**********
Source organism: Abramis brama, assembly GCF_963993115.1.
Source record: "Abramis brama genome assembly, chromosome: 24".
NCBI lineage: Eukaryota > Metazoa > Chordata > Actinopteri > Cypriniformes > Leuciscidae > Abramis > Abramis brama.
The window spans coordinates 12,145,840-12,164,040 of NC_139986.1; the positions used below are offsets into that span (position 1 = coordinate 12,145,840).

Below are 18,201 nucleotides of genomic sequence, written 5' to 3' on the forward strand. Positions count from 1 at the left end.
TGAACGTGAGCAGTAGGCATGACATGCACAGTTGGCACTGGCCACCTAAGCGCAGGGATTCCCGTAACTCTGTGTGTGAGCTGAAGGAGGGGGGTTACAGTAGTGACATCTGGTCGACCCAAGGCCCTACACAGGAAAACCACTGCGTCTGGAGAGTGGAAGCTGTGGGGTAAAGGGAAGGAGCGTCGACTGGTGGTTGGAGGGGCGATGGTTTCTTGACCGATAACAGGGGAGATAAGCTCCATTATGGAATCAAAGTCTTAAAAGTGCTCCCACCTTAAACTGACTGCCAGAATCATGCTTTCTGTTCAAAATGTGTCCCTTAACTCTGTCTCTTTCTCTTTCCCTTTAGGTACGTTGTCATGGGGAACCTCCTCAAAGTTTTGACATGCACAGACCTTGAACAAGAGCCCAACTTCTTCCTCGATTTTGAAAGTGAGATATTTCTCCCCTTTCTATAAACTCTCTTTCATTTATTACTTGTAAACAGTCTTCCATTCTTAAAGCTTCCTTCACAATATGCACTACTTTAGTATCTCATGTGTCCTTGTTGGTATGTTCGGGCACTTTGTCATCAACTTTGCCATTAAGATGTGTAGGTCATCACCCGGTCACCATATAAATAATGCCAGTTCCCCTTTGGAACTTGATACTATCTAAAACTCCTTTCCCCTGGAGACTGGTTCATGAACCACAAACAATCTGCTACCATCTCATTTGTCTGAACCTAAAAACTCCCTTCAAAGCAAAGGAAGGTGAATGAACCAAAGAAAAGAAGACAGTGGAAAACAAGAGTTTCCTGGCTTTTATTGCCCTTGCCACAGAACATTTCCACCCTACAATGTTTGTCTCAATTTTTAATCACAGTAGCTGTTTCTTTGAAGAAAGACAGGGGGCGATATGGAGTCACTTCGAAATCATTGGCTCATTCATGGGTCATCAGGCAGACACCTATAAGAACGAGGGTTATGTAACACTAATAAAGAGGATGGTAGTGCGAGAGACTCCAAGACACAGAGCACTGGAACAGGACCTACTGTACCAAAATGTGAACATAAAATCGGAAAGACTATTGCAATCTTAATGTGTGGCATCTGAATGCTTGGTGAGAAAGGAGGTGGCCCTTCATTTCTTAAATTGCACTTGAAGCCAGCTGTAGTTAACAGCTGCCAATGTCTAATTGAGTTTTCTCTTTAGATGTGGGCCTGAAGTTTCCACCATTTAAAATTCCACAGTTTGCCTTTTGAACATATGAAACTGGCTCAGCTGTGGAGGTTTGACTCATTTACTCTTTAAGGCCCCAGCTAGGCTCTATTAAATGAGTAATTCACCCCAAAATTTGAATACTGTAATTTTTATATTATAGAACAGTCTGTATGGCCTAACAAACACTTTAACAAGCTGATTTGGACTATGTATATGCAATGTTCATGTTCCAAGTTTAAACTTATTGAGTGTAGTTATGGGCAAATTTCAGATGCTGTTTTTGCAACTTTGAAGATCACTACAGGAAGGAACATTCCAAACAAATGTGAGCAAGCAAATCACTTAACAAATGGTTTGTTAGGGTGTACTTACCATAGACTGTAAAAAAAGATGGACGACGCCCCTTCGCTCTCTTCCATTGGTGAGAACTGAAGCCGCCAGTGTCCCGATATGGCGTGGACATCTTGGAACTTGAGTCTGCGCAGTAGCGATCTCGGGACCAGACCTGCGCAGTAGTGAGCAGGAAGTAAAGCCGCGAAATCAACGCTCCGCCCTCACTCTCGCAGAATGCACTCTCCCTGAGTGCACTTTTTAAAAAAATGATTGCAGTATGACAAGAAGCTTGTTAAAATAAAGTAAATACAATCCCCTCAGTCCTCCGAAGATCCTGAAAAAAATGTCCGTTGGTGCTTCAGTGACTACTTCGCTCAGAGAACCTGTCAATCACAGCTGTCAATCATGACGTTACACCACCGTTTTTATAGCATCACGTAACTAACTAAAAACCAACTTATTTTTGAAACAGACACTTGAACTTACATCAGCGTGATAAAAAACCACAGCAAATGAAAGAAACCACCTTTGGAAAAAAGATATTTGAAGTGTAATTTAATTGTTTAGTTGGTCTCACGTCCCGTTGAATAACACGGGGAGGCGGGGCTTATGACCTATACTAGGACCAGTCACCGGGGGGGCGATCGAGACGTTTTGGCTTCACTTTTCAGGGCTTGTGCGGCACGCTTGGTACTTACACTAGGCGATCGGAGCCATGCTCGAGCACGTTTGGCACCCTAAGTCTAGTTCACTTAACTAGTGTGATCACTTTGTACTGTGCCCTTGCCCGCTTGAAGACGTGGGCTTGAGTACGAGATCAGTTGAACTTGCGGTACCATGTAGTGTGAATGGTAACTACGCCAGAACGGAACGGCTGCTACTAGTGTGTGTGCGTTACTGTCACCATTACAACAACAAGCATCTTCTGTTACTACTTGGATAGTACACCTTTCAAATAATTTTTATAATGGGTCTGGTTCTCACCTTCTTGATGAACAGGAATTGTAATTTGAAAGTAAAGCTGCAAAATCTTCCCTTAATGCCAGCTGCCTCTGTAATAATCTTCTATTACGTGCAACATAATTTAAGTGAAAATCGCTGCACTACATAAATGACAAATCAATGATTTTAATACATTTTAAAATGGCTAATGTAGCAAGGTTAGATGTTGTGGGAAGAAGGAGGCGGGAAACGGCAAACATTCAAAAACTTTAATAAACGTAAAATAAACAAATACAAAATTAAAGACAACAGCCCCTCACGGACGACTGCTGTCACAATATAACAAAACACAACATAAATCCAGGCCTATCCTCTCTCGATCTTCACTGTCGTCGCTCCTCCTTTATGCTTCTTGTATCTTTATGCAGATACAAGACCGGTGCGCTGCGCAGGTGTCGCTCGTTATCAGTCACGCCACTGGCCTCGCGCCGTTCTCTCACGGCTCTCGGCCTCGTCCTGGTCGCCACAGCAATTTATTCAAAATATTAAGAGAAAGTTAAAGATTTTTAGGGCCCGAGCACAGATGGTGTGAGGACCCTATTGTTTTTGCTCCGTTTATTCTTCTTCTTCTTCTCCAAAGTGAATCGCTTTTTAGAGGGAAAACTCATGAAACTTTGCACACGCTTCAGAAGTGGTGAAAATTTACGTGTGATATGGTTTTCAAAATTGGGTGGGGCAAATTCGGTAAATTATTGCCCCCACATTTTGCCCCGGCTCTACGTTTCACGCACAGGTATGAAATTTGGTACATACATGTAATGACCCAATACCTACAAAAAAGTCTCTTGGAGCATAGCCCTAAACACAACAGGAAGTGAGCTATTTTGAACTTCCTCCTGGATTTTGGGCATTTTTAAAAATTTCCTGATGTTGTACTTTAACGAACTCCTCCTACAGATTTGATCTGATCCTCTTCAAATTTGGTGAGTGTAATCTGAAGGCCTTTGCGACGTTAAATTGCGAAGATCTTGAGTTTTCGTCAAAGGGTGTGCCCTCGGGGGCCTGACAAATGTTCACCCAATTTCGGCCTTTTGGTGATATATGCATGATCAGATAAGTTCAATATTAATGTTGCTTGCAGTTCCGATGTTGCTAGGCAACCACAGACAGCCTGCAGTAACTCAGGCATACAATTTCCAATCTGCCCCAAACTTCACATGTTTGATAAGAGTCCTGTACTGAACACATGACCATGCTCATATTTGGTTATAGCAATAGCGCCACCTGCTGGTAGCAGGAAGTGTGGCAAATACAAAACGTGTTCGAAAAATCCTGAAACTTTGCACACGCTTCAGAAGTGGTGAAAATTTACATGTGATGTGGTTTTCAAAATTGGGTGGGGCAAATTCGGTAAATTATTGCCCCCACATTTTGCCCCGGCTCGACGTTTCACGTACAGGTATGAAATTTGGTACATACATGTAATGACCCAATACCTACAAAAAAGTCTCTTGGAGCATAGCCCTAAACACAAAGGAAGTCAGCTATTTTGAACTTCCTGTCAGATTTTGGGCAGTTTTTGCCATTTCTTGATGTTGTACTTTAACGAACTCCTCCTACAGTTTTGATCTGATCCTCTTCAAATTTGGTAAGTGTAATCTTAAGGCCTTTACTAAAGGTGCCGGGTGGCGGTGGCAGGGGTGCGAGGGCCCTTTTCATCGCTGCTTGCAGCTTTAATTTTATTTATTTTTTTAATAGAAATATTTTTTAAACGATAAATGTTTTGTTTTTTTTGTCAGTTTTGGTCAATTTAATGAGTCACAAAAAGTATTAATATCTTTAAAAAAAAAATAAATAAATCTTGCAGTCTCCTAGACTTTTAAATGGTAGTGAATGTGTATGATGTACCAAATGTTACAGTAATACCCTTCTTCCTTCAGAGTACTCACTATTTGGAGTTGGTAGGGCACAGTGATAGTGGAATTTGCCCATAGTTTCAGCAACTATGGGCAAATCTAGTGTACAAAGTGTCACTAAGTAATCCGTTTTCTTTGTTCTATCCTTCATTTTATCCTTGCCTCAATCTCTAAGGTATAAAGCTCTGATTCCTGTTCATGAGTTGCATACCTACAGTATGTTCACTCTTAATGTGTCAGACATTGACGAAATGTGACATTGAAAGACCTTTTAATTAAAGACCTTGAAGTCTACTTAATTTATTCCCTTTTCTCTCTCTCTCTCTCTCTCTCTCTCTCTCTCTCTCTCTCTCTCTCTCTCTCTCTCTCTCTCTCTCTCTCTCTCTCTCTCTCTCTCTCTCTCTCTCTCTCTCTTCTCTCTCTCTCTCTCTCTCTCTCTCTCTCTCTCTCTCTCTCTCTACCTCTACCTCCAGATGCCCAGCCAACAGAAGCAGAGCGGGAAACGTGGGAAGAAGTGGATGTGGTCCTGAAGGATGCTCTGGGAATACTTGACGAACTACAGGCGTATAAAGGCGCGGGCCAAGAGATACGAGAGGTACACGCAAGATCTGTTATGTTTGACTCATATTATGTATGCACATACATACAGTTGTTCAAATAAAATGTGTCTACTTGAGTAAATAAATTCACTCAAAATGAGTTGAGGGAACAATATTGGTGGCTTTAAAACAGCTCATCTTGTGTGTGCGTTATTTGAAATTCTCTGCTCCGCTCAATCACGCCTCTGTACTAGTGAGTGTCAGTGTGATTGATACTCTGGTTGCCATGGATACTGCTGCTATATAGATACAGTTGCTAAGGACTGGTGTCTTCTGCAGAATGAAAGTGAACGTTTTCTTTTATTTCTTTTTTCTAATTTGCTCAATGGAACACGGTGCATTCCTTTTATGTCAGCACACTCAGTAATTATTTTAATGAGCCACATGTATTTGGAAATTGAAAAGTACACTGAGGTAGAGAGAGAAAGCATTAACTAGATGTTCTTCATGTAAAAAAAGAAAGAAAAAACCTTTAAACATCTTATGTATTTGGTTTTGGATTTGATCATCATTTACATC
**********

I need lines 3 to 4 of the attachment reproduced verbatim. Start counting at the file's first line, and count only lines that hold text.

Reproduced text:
NCBI lineage: Eukaryota > Metazoa > Chordata > Actinopteri > Cypriniformes > Leuciscidae > Abramis > Abramis brama.
The window spans coordinates 12,145,840-12,164,040 of NC_139986.1; the positions used below are offsets into that span (position 1 = coordinate 12,145,840).